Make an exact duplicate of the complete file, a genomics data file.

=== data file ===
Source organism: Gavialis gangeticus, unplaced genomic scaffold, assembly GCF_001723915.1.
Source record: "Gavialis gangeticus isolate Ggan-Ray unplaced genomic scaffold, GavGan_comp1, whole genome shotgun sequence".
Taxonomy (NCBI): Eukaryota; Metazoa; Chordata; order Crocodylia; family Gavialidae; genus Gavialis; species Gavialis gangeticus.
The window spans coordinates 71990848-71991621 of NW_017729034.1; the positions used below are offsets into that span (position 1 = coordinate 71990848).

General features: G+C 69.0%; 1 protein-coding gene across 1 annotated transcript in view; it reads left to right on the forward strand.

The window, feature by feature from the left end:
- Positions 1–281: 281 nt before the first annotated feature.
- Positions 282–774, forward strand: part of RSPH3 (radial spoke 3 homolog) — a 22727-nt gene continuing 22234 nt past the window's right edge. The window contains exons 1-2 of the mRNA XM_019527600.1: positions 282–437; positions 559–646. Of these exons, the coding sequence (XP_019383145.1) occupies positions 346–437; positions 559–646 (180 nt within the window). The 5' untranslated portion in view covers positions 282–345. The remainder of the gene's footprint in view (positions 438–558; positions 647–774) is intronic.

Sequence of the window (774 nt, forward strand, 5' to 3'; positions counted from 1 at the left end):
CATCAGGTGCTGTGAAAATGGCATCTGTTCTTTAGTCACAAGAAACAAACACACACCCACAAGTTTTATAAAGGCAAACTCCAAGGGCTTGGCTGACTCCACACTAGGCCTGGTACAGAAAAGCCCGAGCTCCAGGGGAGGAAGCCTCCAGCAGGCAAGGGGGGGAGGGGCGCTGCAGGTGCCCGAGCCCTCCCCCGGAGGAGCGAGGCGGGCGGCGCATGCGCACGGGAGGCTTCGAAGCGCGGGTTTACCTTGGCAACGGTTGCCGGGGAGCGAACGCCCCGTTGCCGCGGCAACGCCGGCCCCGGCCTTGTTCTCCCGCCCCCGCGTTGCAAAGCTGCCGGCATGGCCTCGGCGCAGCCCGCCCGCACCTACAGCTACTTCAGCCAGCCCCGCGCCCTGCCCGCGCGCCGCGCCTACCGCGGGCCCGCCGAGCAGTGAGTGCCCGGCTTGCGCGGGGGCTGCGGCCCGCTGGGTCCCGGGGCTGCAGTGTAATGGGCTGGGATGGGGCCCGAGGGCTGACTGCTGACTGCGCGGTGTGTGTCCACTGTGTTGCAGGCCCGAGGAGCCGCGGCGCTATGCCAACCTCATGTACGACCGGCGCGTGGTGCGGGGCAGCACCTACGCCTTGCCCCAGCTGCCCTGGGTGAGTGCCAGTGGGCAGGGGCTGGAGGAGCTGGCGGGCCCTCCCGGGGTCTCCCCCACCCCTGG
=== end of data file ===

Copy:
Source organism: Gavialis gangeticus, unplaced genomic scaffold, assembly GCF_001723915.1.
Source record: "Gavialis gangeticus isolate Ggan-Ray unplaced genomic scaffold, GavGan_comp1, whole genome shotgun sequence".
Taxonomy (NCBI): Eukaryota; Metazoa; Chordata; order Crocodylia; family Gavialidae; genus Gavialis; species Gavialis gangeticus.
The window spans coordinates 71990848-71991621 of NW_017729034.1; the positions used below are offsets into that span (position 1 = coordinate 71990848).

General features: G+C 69.0%; 1 protein-coding gene across 1 annotated transcript in view; it reads left to right on the forward strand.

The window, feature by feature from the left end:
- Positions 1–281: 281 nt before the first annotated feature.
- Positions 282–774, forward strand: part of RSPH3 (radial spoke 3 homolog) — a 22727-nt gene continuing 22234 nt past the window's right edge. The window contains exons 1-2 of the mRNA XM_019527600.1: positions 282–437; positions 559–646. Of these exons, the coding sequence (XP_019383145.1) occupies positions 346–437; positions 559–646 (180 nt within the window). The 5' untranslated portion in view covers positions 282–345. The remainder of the gene's footprint in view (positions 438–558; positions 647–774) is intronic.

Sequence of the window (774 nt, forward strand, 5' to 3'; positions counted from 1 at the left end):
CATCAGGTGCTGTGAAAATGGCATCTGTTCTTTAGTCACAAGAAACAAACACACACCCACAAGTTTTATAAAGGCAAACTCCAAGGGCTTGGCTGACTCCACACTAGGCCTGGTACAGAAAAGCCCGAGCTCCAGGGGAGGAAGCCTCCAGCAGGCAAGGGGGGGAGGGGCGCTGCAGGTGCCCGAGCCCTCCCCCGGAGGAGCGAGGCGGGCGGCGCATGCGCACGGGAGGCTTCGAAGCGCGGGTTTACCTTGGCAACGGTTGCCGGGGAGCGAACGCCCCGTTGCCGCGGCAACGCCGGCCCCGGCCTTGTTCTCCCGCCCCCGCGTTGCAAAGCTGCCGGCATGGCCTCGGCGCAGCCCGCCCGCACCTACAGCTACTTCAGCCAGCCCCGCGCCCTGCCCGCGCGCCGCGCCTACCGCGGGCCCGCCGAGCAGTGAGTGCCCGGCTTGCGCGGGGGCTGCGGCCCGCTGGGTCCCGGGGCTGCAGTGTAATGGGCTGGGATGGGGCCCGAGGGCTGACTGCTGACTGCGCGGTGTGTGTCCACTGTGTTGCAGGCCCGAGGAGCCGCGGCGCTATGCCAACCTCATGTACGACCGGCGCGTGGTGCGGGGCAGCACCTACGCCTTGCCCCAGCTGCCCTGGGTGAGTGCCAGTGGGCAGGGGCTGGAGGAGCTGGCGGGCCCTCCCGGGGTCTCCCCCACCCCTGG